When we walk into any big-name grocery store in the United States, we’re presented with aisle after aisle of every type of food product imaginable. From meats to fish to milk and cheese, cereal, peanut butter, jellies, and bread, it’s all there waiting for us in plastic packaging and packed with chemicals to preserve its shelf-life.

It’s convenient, no doubt. And it’s a lifestyle that many of us have grown accustomed to, to the point where we’re annoyed when we have to settle for a different brand or if an ingredient is out of stock. 

As the era of supersized grocery stores evolved, they all but wiped out the Mom and Pop establishments of previous generations. But there is an argument to be made about the benefits of returning to the practice of buying small and buying local, particularly when it comes to food. If the recent pandemic taught us anything, it is that the food supply chain can be easily disrupted. And that’s a scary feeling. 


Here are four other reasons to consider buying locally:

  1. It benefits the local economy and supports local families. Whether you’re buying from the butcher down the street or from the vegetable stand at the Saturday farmer’s market, your money is going directly to your fellow community members and building up your local economy.
  2. It reduces the environmental impact. According to Nature.com, transporting food products accounts for almost one-fifth of all carbon emissions within the food system. Buying locally and seasonally reduces the demand to truck in out-of-season produce from far distances.
  3. It’s healthier for you. Fresh foods are nearly always healthier as they don’t require the addition of chemicals to prolong their shelf-life. Once harvested, they are quick to lose nutrients, and the trip from the farm to the processing plant to the store to your table is a long one. Plus, they taste better because they’re picked at their peak!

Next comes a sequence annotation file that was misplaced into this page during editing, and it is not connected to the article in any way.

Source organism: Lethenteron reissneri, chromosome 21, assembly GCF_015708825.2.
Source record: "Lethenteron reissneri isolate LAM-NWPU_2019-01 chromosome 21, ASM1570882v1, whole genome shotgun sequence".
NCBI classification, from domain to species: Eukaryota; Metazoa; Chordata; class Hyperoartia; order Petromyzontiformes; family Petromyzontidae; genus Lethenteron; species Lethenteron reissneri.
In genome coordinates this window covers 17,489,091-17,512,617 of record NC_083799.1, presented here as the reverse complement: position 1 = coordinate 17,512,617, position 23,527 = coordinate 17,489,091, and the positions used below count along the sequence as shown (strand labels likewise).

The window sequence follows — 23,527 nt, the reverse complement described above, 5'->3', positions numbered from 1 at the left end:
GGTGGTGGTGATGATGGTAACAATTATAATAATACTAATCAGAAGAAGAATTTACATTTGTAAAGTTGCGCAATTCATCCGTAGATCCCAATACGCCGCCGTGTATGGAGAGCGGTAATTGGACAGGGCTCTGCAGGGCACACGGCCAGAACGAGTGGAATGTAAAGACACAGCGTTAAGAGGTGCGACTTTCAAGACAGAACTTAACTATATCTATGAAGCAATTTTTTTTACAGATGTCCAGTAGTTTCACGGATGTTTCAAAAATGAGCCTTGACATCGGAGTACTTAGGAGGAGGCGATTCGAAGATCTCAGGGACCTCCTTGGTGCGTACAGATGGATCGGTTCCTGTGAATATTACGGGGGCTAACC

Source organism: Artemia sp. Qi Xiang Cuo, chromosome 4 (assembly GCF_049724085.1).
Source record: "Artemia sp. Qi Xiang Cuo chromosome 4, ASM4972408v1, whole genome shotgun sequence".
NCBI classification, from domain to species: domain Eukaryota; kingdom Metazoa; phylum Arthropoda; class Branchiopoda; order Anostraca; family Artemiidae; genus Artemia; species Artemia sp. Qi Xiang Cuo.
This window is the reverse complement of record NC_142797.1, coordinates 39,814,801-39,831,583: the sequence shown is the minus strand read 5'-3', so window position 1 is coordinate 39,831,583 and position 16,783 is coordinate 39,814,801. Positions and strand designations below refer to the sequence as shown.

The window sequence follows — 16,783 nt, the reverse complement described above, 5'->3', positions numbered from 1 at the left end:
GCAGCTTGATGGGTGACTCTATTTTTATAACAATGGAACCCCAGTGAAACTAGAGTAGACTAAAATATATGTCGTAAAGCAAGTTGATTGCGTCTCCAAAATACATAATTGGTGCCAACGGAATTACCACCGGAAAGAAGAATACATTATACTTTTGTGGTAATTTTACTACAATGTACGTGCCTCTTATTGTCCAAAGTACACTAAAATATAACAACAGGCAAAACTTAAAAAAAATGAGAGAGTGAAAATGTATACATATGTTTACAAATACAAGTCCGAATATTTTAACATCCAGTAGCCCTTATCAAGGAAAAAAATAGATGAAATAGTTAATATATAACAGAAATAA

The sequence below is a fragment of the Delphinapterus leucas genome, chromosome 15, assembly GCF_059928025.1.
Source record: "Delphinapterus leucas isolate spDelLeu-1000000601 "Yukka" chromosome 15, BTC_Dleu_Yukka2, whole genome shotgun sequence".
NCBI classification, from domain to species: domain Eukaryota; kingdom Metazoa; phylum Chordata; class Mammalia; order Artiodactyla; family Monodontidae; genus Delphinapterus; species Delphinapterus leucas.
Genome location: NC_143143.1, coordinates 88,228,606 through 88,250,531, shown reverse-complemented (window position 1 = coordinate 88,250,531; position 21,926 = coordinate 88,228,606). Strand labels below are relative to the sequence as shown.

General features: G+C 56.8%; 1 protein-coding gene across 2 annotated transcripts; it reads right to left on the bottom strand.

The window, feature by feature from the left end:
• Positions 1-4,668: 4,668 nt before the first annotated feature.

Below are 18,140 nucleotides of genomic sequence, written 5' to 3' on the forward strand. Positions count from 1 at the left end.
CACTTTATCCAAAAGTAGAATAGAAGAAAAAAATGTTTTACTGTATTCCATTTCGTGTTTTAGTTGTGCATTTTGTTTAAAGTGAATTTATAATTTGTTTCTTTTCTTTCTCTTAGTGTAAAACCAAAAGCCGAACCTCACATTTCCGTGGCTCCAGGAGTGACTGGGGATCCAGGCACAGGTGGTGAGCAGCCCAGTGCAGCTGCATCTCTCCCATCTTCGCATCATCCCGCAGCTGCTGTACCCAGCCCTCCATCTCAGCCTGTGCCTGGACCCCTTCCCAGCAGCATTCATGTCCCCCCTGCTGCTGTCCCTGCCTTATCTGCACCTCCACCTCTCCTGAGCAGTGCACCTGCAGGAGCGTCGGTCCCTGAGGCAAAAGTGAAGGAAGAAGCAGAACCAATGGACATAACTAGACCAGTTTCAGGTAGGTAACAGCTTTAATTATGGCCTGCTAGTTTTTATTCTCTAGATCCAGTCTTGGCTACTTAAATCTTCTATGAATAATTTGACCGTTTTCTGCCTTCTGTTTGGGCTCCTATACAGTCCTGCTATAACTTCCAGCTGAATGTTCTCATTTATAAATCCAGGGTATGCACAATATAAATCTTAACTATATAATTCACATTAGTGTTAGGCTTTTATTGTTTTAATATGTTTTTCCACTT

4. It helps preserve farmlands. You’ve seen the saying, “No Farms, No Food.” By supporting local farmers, you can help them continue to operate and provide for the community. More and more small farms are shutting down and selling to developers simply because they cannot afford to compete with big-time producers.


So, where do you start? 

With any change, it’s best to start small. Maybe you can begin buying your produce from the roadside stand you pass every day? Instead of going to the meat counter at the supermarket, search the Yellow Pages or Google local butchers in your area. Farmer’s markets are great places to score fresh eggs. If you have a small, sunny spot outdoors, you only need a five-gallon bucket and some dirt, and you can grow your own delicious tomatoes. Now, that’s local! 

At the end of the day, every little bit helps. And if each of us would do our own small part, we could see a big difference in the world as a whole.


Do you shop locally? Do you have any tricks or tips to share? What challenges have you faced that make shopping locally more difficult? Please share in the comments below.